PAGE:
Nicholas Bourgeois Obituary, Barrhead Scotland, has died – Death

Nicholas Bourgeois Obituary, Barrhead Scotland, has died - Death

Nicholas Bourgeois Obituary, Death – On Monday, June 7, 2010, Nicholas Jay Bourgeois, age 28, of Schriever, Louisiana, passed away. He was a native of Thibodaux. Surviving family members include his wife, Miranda Kirchner Bourgeois; his sons, Schriever and David Bourgeois; his father and mother-in-law, Michael Kirchner and Karen “Kitty” Wagner Kirchner; his mother and father-in-law, Paula Bush Voisin and Judge Glynn F. Voisin; his brothers and sisters, Jason Bourgeois and wife Candace.

Brody Bourgeois and wife Abbie, Glynn F. Voi His paternal great-grandparents, Natale A. Bush Sr. and Kate Sciambra Bush, and his paternal great-great-grandparents, Olide Mallet and Edmonia Landry Mallet, all predeceased him. Nicholas Bourgeois completed his high schooling at Houma Christian in 1999. So as to attend the United States Naval Academy, he enlisted in the Navy and went through Nuclear Power School.

Nicholas was commissioned into the Marine Corps after he graduated in 2006. After joining the Marine Corps, he served as an infantry officer with the 2nd Battalion, 8th Marines out of Camp Lejeune, deploying to both Ramadi, Iraq, and Helmand Province, Afghanistan. He recently graduated from the Martial Arts Instructor Trainer Course at the Quantico, Virginia campus. God, family, and nation were at the center of Nicholas’s life. To become a better servant, husband, and parent, he humbly sought God’s direction and then followed Christ’s example in word and practice. The unfailing love of God served as both a model and a basis for Nicholas’s own familial relationships.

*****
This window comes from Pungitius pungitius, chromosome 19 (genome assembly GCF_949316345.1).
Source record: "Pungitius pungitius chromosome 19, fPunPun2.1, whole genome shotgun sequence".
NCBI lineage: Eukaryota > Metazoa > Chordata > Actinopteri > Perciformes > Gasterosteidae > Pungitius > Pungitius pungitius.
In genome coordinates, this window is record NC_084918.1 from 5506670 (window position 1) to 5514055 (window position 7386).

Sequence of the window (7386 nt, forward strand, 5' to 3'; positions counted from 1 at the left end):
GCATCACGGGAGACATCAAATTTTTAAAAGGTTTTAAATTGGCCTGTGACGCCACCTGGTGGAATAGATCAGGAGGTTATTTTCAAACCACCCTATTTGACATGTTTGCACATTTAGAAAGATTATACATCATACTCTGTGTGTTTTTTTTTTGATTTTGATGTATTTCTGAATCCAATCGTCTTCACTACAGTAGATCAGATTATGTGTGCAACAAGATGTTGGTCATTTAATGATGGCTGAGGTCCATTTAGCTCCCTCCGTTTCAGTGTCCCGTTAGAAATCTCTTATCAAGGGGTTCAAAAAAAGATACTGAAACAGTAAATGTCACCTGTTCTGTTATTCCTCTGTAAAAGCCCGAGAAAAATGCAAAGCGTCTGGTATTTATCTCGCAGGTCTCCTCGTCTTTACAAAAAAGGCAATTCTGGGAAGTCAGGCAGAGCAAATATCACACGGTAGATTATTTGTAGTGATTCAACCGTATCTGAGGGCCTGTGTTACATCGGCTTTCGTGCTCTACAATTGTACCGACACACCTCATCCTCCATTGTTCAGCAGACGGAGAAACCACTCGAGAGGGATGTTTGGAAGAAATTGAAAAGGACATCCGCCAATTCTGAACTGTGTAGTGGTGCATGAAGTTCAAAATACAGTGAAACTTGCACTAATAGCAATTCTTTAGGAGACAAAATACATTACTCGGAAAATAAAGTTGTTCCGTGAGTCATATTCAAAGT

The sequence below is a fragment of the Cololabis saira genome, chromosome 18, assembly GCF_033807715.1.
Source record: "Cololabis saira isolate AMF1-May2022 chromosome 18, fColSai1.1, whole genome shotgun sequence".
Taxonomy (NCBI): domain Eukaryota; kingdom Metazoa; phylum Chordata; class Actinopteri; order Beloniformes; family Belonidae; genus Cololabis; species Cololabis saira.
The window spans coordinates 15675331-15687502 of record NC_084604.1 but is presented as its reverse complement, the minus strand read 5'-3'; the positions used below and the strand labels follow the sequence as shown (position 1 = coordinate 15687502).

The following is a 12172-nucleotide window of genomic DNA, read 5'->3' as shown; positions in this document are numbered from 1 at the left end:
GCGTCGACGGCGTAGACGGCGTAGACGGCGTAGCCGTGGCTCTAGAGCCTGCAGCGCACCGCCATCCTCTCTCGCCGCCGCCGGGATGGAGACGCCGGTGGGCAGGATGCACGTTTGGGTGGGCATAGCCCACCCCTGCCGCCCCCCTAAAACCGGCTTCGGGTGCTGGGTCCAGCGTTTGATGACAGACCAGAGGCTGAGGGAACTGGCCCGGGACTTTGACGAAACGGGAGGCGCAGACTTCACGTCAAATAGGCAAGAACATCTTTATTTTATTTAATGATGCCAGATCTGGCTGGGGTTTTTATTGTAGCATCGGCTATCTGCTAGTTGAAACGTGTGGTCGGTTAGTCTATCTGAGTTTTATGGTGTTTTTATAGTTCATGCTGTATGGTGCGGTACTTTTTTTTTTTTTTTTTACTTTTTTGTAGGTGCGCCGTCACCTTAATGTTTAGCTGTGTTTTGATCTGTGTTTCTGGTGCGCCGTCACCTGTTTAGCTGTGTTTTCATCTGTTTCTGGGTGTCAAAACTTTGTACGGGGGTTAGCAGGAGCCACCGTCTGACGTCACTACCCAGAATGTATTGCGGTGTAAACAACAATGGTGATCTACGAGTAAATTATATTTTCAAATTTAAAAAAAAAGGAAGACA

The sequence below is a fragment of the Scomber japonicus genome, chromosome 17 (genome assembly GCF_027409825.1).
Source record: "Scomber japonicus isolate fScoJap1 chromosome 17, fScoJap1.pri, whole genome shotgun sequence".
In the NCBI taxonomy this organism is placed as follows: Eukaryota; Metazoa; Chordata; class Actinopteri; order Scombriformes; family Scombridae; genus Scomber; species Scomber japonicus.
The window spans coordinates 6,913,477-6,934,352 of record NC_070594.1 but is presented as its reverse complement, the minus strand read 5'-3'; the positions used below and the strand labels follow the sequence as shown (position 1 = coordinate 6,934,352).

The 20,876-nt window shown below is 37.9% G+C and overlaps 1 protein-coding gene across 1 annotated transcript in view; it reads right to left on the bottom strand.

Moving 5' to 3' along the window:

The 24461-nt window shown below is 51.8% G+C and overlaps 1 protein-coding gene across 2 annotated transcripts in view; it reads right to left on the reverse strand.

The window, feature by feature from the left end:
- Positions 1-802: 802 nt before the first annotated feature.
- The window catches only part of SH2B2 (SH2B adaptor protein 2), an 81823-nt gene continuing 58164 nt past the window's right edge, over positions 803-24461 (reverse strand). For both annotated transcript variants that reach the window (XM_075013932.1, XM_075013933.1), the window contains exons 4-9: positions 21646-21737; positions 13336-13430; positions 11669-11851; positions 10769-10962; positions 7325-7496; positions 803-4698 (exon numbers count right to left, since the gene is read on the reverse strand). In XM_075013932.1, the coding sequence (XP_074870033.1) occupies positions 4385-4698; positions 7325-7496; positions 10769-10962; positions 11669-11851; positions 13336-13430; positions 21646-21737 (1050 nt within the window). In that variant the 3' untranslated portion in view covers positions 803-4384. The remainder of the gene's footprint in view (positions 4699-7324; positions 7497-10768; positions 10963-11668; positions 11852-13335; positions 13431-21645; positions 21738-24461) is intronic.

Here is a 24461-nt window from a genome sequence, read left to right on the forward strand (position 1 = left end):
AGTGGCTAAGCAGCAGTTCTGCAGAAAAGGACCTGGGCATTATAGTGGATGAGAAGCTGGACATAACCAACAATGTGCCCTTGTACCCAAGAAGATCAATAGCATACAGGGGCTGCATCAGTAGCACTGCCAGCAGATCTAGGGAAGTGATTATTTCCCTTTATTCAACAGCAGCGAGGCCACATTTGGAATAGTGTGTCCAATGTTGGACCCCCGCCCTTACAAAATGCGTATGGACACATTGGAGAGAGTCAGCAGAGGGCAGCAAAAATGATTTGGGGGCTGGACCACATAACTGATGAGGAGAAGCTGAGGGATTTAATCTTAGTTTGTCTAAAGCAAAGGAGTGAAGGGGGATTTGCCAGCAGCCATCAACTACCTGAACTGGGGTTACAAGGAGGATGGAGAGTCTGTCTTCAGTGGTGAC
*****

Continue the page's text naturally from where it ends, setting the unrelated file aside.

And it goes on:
He respected and admired his parents and was grateful for their piety and the good examples they established in his life. He maintained the gentlemanly custom of opening doors for his wife and addressing her as “My Lady.” His dream job was working as a butcher in the family business, where he could teach his children the value of hard work and the significance of respecting one’s ancestors’ legacies. As far as he was concerned, “snow” meant “dumb,” internet wars were won with beautifully constructed haikus, and heroes played guitars with buttons instead of strings. Nicholas Bourgeois was the leader of the congregation’s worship services, a would-be pirate, a handstand expert, and “That Guy” who would boldly speak what everyone else was thinking. Nicholas’s legacy includes two adorable sons and a woman who will always remember him as the best thing that ever happened to her.

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